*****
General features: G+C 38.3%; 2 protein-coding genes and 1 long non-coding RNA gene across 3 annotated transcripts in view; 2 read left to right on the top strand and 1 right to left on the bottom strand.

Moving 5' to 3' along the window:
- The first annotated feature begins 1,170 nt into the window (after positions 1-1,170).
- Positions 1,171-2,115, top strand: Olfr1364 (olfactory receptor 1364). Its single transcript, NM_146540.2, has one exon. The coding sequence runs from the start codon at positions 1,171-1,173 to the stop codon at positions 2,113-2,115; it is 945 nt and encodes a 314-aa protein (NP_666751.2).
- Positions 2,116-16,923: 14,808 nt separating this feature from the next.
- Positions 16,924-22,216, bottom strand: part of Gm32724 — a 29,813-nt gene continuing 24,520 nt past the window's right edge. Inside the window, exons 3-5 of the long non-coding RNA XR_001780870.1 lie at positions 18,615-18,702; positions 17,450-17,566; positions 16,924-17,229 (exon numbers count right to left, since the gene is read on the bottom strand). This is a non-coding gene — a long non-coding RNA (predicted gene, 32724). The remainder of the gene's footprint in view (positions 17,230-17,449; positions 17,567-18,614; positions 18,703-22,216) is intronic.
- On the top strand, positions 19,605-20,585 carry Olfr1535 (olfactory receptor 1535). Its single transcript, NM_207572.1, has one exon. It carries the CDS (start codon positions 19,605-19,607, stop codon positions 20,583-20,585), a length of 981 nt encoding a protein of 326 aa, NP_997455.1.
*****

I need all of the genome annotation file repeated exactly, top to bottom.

General features: G+C 38.3%; 2 protein-coding genes and 1 long non-coding RNA gene across 3 annotated transcripts in view; 2 read left to right on the top strand and 1 right to left on the bottom strand.

Moving 5' to 3' along the window:
- The first annotated feature begins 1,170 nt into the window (after positions 1-1,170).
- Positions 1,171-2,115, top strand: Olfr1364 (olfactory receptor 1364). Its single transcript, NM_146540.2, has one exon. The coding sequence runs from the start codon at positions 1,171-1,173 to the stop codon at positions 2,113-2,115; it is 945 nt and encodes a 314-aa protein (NP_666751.2).
- Positions 2,116-16,923: 14,808 nt separating this feature from the next.
- Positions 16,924-22,216, bottom strand: part of Gm32724 — a 29,813-nt gene continuing 24,520 nt past the window's right edge. Inside the window, exons 3-5 of the long non-coding RNA XR_001780870.1 lie at positions 18,615-18,702; positions 17,450-17,566; positions 16,924-17,229 (exon numbers count right to left, since the gene is read on the bottom strand). This is a non-coding gene — a long non-coding RNA (predicted gene, 32724). The remainder of the gene's footprint in view (positions 17,230-17,449; positions 17,567-18,614; positions 18,703-22,216) is intronic.
- On the top strand, positions 19,605-20,585 carry Olfr1535 (olfactory receptor 1535). Its single transcript, NM_207572.1, has one exon. It carries the CDS (start codon positions 19,605-19,607, stop codon positions 20,583-20,585), a length of 981 nt encoding a protein of 326 aa, NP_997455.1.